Friday, October 06, 2006

About the Pont Neuf

The Pont-Neuf (New Bridge) was an instant success, not only because of its width but also because it was the first bridge with no houses, giving Parisians a view of the Seine that they had not previously had.

The first stone was laid by his son, Henri III, in 1578, in the presence of the Queen Mother, Catherine de Médicis, under the direction of Baptiste Androuet du Cerceau. Interrupted by the League troubles, work started again under Henri IV who opened it on 20 June 1603. He christened it four years later with the name it bears today.

It was designed by a team of five architects, and is made of two sections; one has five arches and askew piers, the other with seven arches with the same askew piers; the sections are joined by an artificial traffic divider formed by joining two small islands: the île aux Juifs (Jews Island) and the île du Patriarche or de la Gourdaine.

The statue of Henri IV mounted on a horse stands on this platform, replacing - at Louis XVIII's wish - the one broken up by the revolutionaries, which dated back to 1614. At the request of Henri IV, above the second arch was the "La Samaritaine" pump which provided the Palais du Louvre (Louvre Palace), the Tuileries and the neighbourhoods with water from the Seine. On its main face there was a bas-relief in gilded bronze of the meeting of Christ and the Samaritan at Jacob's well. The building was topped by a bell tower and an astronomical clock, which were demolished and replaced a century later.
The Pont-Neuf (New Bridge) is in many respects the first of the modern bridges in Paris and the most famous. Its design marks the end of the Middle Ages. With its superb design and decoration, it was the central feature of the grandiose royal architecture to be found along the Seine. It linked the Louvre, the Abbaye de Saint-Germain (Saint-Germain Abbey) and the Left Bank in royal times.Although planned during the reign of Henri II, in 1556, the construction of the bridge was opposed by the Provost of the merchants and the stallholders installed on the other bridges who could see no need for this bridge.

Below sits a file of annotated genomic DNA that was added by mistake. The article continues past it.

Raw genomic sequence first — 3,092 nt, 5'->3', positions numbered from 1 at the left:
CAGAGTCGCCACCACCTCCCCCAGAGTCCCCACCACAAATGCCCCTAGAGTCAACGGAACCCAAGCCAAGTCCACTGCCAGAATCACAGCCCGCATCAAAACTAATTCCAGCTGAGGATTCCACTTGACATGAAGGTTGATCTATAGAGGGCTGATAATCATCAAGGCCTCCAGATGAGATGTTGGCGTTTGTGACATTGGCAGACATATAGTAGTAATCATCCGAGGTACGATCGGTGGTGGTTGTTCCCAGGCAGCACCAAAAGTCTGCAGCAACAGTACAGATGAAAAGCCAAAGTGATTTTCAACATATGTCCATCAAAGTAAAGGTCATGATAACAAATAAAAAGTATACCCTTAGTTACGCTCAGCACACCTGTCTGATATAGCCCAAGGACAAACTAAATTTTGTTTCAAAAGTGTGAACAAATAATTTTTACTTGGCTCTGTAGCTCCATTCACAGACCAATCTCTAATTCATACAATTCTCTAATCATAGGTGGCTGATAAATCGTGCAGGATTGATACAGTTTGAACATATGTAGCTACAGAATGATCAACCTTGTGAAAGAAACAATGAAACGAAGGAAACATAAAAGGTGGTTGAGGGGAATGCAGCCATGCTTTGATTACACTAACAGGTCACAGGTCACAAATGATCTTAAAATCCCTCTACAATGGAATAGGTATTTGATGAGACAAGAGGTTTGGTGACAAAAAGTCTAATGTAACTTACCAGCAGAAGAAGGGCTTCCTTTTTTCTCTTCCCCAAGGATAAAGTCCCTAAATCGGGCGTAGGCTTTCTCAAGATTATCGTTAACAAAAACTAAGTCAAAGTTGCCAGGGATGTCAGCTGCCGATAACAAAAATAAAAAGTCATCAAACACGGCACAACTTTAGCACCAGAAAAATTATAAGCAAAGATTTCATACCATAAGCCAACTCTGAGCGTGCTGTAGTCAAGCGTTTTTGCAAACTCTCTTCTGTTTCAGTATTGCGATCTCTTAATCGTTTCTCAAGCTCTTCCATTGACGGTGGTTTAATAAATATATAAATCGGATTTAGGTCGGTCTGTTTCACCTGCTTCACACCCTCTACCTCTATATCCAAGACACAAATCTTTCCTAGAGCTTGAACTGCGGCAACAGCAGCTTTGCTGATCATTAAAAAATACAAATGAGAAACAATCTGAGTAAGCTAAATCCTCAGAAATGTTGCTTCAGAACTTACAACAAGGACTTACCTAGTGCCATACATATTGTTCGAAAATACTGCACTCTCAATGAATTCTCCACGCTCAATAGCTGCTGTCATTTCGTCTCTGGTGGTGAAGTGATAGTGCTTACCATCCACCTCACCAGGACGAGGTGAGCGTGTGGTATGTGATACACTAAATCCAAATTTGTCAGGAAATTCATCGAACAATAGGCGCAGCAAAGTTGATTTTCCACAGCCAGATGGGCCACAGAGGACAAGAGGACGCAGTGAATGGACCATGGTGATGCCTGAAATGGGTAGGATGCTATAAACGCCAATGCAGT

The masses were very enthusiastic about it, and for two centuries it was recognised as a rallying point for all the sophisticated and vulgar pleasures of the capital. A saying has it that one was sure to meet "a monk, a white horse and a street walker" here. If the number of people seeking amorous encounters was certainly large, it was matched by the number of shady characters, thieves, conmen and bandits of all kinds.

Small business flourished with second hand booksellers and other itinerant merchants. It became the centre of a permanent, milling fair. But it was also a prestigious location and public exhibitions by painters from the Académie Saint-Luc were held here on the day of the Fête-Dieu (Corpus Christi).

More recently, the modern artist Christo wrapped it up for two weeks between 23 September and 6 October 1985, leaving only the roadway uncovered. The Pont-Neuf was restored in the middle of the 19th century; its arches were lowered to compound curve arches in order to reduce the slope of the humpback.

The Ville de Paris has undertaken major building and waterproofing work. Started in 1990, they will be spread over several years.

Built in 1578 and 1604.

238 m long, 20 m wide, it is divided into two sections separated by the divider where the Henri IV statue stands.

Seven arches on the main branch of the Seine, five on the small branch, all made of brick and, to all intents and purposes, semi-circular.

The span of the arch is 15 to 19 m on the large branch, 10 to 16 m on the small branch.


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